Fahmi Reza is no stranger to Malaysia’s political scene, not as a politician but as a political graphic designer with 21 years of experience. His creative flair earned him the best mechanism to freely express criticism against the government and politicians in his country.
His first encounter with the authorities this year was on 3 May 2021. He was brought in for the questioning of two of his artworks satirising the Malaysian Health Minister Dr Adham Baba and a satirical graphic design of a university’s logo published in his social media platforms, reported The Vibes.
The artist is being investigated in relation to Section 504 of the Penal Code on “Intentional insult with intent to provoke a breach of the peace” and Section 233 of the Communications and Multimedia Act 1998, “Improper use of network facilities or network service”.
“I think in Malaysia right now, the biggest threat, as far as laws are concerned, is the Communications and Multimedia act. It is the main law that they [authorities] constantly use to go after people and critics that are on social media,” the artist told Freemuse.
One of the artworks in question depicts the Minister as a Dracula. Reza was satirising Minister Baba, who, according to Malay Mail, received public backlash after he made a dubious statement in public that “drinking warm water can help to prevent the COVID-19 infection”.
As for the University Kebangsaan Malaysia (UKM) case, the University filed a police complaint against Reza over “insulting an educational institution” through his graphics. In his defence, Reza explained that he had no intention to insult the institution. Instead, he simply satirised the University’s logo to shame politicians who continue to change political parties as if they earned higher learnings from a ‘party hopping University’ just so to remain in power.
But these questionings were nothing in comparison to what the graphic designer had to endure next. On 23 April 2021, more than 20 police officers forcibly came without notice to his home, left a hole in his front door, had his devices confiscated, and him arrested. DW reported that Reza was probed for “insulting the queen” after a Spotify playlist that he curated to satirise the word “dengki ke” (aka “jealousy”) after she has used it profusely in response to her social media followers inquiries of the royals’ vaccination allegations.
In a conversation with Freemuse, Reza shared that the 3R —Race, Religion and Royalty, are themes that should be tread delicately. More often, discussing issues surrounding these topics in public is avoided as it can be perceived as offensive and insulting the “bedrock to Malaysia’s peace”.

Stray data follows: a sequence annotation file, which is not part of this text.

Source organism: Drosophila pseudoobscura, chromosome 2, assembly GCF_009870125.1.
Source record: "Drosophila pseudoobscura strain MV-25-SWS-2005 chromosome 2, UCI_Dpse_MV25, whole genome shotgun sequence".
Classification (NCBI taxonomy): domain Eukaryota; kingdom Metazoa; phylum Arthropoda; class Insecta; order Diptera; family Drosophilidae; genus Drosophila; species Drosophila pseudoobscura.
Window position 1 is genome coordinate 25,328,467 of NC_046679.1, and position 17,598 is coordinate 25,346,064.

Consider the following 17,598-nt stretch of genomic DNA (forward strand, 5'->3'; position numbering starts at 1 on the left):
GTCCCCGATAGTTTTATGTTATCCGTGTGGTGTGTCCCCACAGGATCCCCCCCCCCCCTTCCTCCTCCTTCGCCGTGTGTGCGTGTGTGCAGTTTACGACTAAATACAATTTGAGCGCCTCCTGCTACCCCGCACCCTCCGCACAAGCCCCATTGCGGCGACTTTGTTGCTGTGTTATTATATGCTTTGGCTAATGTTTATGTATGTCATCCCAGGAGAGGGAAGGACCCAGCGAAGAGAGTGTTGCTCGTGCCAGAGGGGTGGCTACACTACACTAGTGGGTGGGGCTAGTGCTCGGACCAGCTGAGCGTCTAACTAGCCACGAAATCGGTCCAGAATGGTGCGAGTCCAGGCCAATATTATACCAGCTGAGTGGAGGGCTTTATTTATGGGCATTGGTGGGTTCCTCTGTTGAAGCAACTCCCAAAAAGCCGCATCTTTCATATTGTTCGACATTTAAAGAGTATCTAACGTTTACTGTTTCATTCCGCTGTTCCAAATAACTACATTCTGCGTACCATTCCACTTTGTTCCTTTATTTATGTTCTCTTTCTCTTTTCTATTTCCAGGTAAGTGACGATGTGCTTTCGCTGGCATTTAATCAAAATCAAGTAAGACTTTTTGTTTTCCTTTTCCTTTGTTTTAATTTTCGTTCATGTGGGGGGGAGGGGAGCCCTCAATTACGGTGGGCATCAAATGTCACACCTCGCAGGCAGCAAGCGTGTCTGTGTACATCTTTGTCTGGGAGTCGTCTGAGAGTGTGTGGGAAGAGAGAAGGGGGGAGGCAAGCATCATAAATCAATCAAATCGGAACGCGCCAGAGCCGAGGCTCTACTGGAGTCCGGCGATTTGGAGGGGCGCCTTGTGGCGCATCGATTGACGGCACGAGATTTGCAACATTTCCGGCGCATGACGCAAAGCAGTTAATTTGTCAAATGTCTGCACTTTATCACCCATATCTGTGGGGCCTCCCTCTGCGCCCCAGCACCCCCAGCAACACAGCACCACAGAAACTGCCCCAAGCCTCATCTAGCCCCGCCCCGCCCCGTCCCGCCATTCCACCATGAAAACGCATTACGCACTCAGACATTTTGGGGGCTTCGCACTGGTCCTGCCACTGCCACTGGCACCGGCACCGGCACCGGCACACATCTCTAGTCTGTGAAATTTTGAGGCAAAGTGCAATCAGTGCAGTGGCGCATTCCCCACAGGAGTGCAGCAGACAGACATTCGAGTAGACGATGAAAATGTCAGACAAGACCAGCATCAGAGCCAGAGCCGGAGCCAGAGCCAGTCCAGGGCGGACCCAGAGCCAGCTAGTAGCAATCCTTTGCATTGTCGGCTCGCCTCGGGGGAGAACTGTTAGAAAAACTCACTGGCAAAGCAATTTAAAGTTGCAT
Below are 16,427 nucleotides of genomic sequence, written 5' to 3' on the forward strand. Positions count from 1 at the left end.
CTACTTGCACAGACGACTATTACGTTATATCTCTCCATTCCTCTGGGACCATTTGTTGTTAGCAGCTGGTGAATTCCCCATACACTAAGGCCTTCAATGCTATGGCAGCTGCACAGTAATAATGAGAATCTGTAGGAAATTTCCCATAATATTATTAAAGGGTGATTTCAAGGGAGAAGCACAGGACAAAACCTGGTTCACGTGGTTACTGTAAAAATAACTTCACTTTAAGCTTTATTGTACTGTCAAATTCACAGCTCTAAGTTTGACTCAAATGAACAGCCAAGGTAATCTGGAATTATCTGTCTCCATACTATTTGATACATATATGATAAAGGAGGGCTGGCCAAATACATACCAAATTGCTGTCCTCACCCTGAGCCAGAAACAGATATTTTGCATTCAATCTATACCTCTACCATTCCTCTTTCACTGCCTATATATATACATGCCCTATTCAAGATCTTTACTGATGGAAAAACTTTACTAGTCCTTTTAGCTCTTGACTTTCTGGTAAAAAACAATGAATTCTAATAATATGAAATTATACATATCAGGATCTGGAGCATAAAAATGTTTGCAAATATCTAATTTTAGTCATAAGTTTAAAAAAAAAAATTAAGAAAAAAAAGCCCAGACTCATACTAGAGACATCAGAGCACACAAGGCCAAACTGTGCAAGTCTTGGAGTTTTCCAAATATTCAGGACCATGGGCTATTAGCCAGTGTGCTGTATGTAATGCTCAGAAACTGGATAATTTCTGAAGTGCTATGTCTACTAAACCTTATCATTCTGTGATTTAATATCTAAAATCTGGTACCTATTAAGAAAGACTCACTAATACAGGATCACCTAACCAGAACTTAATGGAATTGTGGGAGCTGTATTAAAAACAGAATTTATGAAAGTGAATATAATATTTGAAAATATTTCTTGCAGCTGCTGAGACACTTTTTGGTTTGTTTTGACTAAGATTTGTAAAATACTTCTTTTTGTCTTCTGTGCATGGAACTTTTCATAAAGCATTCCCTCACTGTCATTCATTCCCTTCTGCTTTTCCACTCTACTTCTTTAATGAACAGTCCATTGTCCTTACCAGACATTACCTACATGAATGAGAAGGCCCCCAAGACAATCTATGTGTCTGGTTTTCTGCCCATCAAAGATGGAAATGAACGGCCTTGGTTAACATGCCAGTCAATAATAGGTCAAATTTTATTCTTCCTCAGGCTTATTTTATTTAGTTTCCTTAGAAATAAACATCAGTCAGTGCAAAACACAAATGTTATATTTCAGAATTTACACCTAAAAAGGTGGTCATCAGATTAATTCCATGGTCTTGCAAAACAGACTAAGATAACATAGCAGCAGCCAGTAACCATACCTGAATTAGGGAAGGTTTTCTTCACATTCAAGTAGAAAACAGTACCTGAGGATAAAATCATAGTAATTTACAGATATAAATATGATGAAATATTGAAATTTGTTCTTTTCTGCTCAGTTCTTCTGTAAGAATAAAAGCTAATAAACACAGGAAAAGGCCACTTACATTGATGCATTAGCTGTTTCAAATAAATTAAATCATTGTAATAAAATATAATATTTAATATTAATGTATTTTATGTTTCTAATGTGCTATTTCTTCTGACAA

The artist said, “if you post satire about race or religion or royalty, or you make a joke about these three topics, it is very likely that you will get into trouble and be arrested and investigated or charged under the Communications and Multimedia act.”
“People started reporting my cause via a report function on Spotify, where you can report against offensive titles,” Fahmi Reza explained to Freemuse. “I think because there were so many reports, they [Spotify] just automatically took down the image, the title and the description, even though I appealed against it,” the artist added.
Back on 20 February 2018, Reza was sentenced to one month in prison and was fined 30,000 ringgit (around 6,000 euros) under the Communications and Multimedia Act 1998 over graphics of the former Prime Minister Najib Razak presented as a clown published on Facebook in 2016, where he sensationalised a national campaign against Najib’s 1MDB scandal.
“Even after I got arrested for the caricature and charged, I continued resisting and fighting using my graphics […]”, said Reza.
The artist has been subjected to public scrutiny because of his provocative visual graphics against public officials since 2004. The artist shared with Freemuse that 28 February 2004 gained him many eventful firsts. His artworks were first targeted during peaceful demonstrations against police brutality. It was the first time he ever experienced physical assault by the police and ever stepped in a police lock-up. Although it was one of the most difficult days in his life, the day marked a turning point for him to use graphic design as a weapon in his activism work to fight for free speech and against injustice.
Fahmi Reza is now being investigated in seven separate ongoing police investigations in 2021 regarding his artworks.
“[…] I want to see changes in this country. I want to see social and political changes, and it’s not going to happen if I […] do nothing. We all contribute in our different ways to push for change,” said Fahmi Reza.
Fahmi Reza is a self-taught graphic designer. Aside from his daily satirical post on Malaysian politics on his social media platforms, he also uses his artistic skills to help movements and organisations deliver their messages to the public, working towards social change in Malaysia.